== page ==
But there is increasingly, nothing of safety for Fatima and Aziz, not even in their relationship. Everything lurches into uncertainty, cracks appear in the most stable-seeming fabrics until the inevitable eruption of violence, the flight of the young people, and the places and people they find themselves with. Circumstances are harsh and there are no easy outcomes. The language of Mahmutović's prose is astonishing, innovative, and deeply authentic, drawing on his own experience, as the author was himself a young refugee from the wars in the former Yugoslavia in the 1990s, and now lives in Sweden.

Street in Sofia, Bulgaria

Aleksander Nevsky Cathedral, Sofia

Saturday, 5 December 2015

Riverside Walk - with Weather

The day started off sunny, warm and blue-skied. By the time I got off the bus, it was cloudy, but light shone at either end of the hills. As if I had entered a tunnel, this valley with the river running along it, at its lowest point. A sleeve of blue clouds wrapped the sky above the river.

This is a part of the Tweed I haven't walked along before. At the side of the road I saw a path leading through a field, with a gate a little further along. A sign at the gate said 'please close' so I knew I was on the path I'd seen marked on the map. Through this gate and then another, and it led to the straight track that followed the river. It's an old railway line, slightly raised above the level of the rest of the field. On the map, the dotted line of the path stayed on this side of the river for a mile or so then crossed over and continued on the other side. I walk straight ahead, the grass barely damp, though there's a line of yellowish sticks near the river edge, showing how far the river had spread itself, in the recent rains. 

The sound of the water is a kind of pulsing rush, almost like short lived waves on a beach. But there is no sense of in breath, pause and out breath, just a persistent rhythmic rushing sound, as the water surges always in the one direction. This sound is relaxing and reassuring. I cross another fence, with a stile. In the distance I see a figure run across the field, with a loping gait. I wonder what he is doing. Perhaps, I think, his car is parked over by the road. But why is he running? I wonder still more when I see him run back the way he had come, to the river bank, which is exactly where I am heading. A few trees screen him from view. Perhaps I think, he had left something over on the other side of the field, and had gone to pick it up. That must be it, I think, there can be no other reason for someone to run across a field and then run back. I begin to wonder about this loping stranger. Usually, if I meet anyone at all on these paths, it's another walker, or someone with a dog. Strange things can go through your mind, when you see a running stranger. I straighten my shoulders and prepare to meet a madman who charges across fields in an ungainly fashion. 

The river shifts direction just a little, and the straight track no longer runs parallel with it but is on a path to meet it. And just before it does, the screen of trees ends, and I see two figures by the river bank. They are dressed in typical fishing gear, dark greenish-brown waders and jacket. I recognize the loping man (because of his long waders and general fisherman's attire) and another older man is with him. I hail them as I approach, asking if the path continues. 

This is called viaduct bay they say, this is where the railway viaduct crossed the river. When the water is low in fact, you can see the concrete posts of the old bridge. I tell them that the map shows the path crossing the river and had wondered if there was a bridge. Not now they say cheerfully, you would have to wade across. I smile at the idea, as I am not wearing the thigh length waders that they sport. Loping man is moving his body from side to side as if he was doing exercises. Actually, he says, gesturing towards the river, you can see the concrete foundations now. I lean towards the river and it is true, I can see  pale blocks not far beneath the water surface. But it seems quite deep, and there's a strong current so I move back again. I saw you running across the field I say. The man stops twisting his body and laughs. It's kind of you to say I was running. Well, loping, I say. I'm trying to warm up he says, before I go into the water.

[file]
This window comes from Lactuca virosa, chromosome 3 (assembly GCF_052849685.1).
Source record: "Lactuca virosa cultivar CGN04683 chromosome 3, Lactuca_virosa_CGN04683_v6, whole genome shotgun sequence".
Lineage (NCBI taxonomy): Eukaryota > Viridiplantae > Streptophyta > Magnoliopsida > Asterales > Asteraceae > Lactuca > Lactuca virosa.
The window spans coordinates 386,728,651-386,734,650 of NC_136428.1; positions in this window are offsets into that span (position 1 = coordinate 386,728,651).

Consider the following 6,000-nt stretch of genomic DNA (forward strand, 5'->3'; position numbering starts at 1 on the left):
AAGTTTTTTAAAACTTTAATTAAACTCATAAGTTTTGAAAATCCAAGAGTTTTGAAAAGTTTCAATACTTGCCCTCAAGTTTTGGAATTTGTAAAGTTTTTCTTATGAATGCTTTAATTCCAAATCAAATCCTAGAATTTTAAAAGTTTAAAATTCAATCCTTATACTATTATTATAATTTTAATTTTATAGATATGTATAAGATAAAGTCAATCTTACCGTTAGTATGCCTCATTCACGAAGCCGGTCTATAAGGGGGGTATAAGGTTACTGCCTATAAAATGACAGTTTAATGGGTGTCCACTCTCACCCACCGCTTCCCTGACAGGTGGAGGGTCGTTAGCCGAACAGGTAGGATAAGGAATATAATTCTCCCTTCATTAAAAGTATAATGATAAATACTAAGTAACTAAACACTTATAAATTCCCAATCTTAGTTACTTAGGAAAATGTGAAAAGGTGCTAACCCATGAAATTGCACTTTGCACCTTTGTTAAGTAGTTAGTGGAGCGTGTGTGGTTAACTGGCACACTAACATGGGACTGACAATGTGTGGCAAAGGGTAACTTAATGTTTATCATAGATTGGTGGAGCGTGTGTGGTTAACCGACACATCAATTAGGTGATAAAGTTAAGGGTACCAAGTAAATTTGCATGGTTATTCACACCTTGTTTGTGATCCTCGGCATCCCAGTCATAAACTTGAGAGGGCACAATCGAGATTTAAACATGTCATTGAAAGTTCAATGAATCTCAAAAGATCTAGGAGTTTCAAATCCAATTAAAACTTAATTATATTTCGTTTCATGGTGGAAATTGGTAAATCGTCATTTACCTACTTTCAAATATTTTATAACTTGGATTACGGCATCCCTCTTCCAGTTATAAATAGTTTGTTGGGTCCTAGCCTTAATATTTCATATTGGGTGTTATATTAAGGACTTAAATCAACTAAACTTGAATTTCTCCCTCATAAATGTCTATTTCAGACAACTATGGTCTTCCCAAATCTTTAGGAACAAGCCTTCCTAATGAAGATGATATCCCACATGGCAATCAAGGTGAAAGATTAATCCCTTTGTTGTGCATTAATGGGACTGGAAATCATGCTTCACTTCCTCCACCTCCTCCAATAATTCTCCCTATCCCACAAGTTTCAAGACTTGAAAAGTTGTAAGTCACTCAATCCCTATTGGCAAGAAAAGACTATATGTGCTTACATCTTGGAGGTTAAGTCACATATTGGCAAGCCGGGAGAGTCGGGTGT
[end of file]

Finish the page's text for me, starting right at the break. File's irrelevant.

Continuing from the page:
I try to imagine the railway crossing the river. Surely the viaduct could not have been very high up as the remains of the track are only slightly raised from the level of the field. I imagine crossing the river in the train, looking down on the water, not far below. But it would not need to be high above the river, not really, just high enough to avoid touching it in times of flood, when the level rose and the water turned murky and its pace accelerated as rivers do, when they are full and fierce and impatient.

At the end of the field the river is only separated from the road by a thin strip of trees on a steep bank and there is no room to walk beside it. So I walk along the road, every so often looking down on the steep tree-covered bank. Once the river moves away from the road, and the steep bank levels out into a green field and the trees end, I climb down the short bank and walk again beside the river. A couple of fields further on I pass a fisherman's hut, with occupants, steamed up windows and an open door. A smell of gas and warmth from the open door takes me back to childhood, a stove must be lit in there, fuelled by a gas canister, as the fishermen make tea before deciding to wade into the water. Or perhaps they've already been in. Perhaps like the early birds, it is the early fishermen who catch the fish.

Further on, the ground forms a small hump, like a sleeping whale. The path goes uphill and, because it's bordered by trees and bushes and looks down on the water, it reminds me of Aphrodite's path near Cap Greco in Cyprus. 

Just because of the rise of ground and the trees. But there is no other resemblance. In fact this one slight topographical resemblance shows  that in every other way they could hardly be more different. I remember the sun high in the sky, the warmth, the spiny plants and the eucalyptus trees, the turquoise sea far below. 

Aphrodite's path, Cyprus

I can just make out a few buildings in the distance. The next village is in sight. And at the far end of the valley, the sky is bright. At one point, through a break in the clouds a patch of sunlight falls on a hilltop and then moves down the slope. 

But it is still far away. The sunlight leaps across the valley gap as if the river was something it had to bridge, and it is much higher up than the old railway bridge would have been. As if it did not want to get its sun-ray feet wet. Or was showing how high it could jump. 

I walk on under the cloud cover. Just one more field now, and the straggle of houses will condense into a few streets, with a path leading from the river to the road, where I will get a bus back home.